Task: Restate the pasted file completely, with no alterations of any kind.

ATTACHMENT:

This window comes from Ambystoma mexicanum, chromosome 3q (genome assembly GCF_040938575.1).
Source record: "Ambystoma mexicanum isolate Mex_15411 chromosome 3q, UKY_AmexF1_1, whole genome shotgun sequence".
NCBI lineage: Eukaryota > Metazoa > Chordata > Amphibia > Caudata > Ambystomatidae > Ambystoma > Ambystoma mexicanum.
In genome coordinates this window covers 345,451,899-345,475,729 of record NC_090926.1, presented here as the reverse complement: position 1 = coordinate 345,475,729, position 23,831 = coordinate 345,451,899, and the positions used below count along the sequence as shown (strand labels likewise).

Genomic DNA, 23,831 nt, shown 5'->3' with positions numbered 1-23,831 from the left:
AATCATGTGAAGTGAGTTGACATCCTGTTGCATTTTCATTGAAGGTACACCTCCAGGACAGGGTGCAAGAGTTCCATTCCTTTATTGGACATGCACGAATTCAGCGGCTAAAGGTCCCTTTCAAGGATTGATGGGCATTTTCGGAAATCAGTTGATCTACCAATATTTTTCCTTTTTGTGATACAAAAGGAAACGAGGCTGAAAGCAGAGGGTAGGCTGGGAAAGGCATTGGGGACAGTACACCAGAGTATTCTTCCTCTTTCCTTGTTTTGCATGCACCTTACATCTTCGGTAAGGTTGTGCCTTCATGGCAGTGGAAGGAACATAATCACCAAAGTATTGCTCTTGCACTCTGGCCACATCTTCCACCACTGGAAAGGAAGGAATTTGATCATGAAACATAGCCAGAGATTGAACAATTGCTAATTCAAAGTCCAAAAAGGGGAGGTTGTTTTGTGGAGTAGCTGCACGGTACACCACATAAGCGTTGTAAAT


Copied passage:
This window comes from Ambystoma mexicanum, chromosome 3q (genome assembly GCF_040938575.1).
Source record: "Ambystoma mexicanum isolate Mex_15411 chromosome 3q, UKY_AmexF1_1, whole genome shotgun sequence".
NCBI lineage: Eukaryota > Metazoa > Chordata > Amphibia > Caudata > Ambystomatidae > Ambystoma > Ambystoma mexicanum.
In genome coordinates this window covers 345,451,899-345,475,729 of record NC_090926.1, presented here as the reverse complement: position 1 = coordinate 345,475,729, position 23,831 = coordinate 345,451,899, and the positions used below count along the sequence as shown (strand labels likewise).

Genomic DNA, 23,831 nt, shown 5'->3' with positions numbered 1-23,831 from the left:
AATCATGTGAAGTGAGTTGACATCCTGTTGCATTTTCATTGAAGGTACACCTCCAGGACAGGGTGCAAGAGTTCCATTCCTTTATTGGACATGCACGAATTCAGCGGCTAAAGGTCCCTTTCAAGGATTGATGGGCATTTTCGGAAATCAGTTGATCTACCAATATTTTTCCTTTTTGTGATACAAAAGGAAACGAGGCTGAAAGCAGAGGGTAGGCTGGGAAAGGCATTGGGGACAGTACACCAGAGTATTCTTCCTCTTTCCTTGTTTTGCATGCACCTTACATCTTCGGTAAGGTTGTGCCTTCATGGCAGTGGAAGGAACATAATCACCAAAGTATTGCTCTTGCACTCTGGCCACATCTTCCACCACTGGAAAGGAAGGAATTTGATCATGAAACATAGCCAGAGATTGAACAATTGCTAATTCAAAGTCCAAAAAGGGGAGGTTGTTTTGTGGAGTAGCTGCACGGTACACCACATAAGCGTTGTAAAT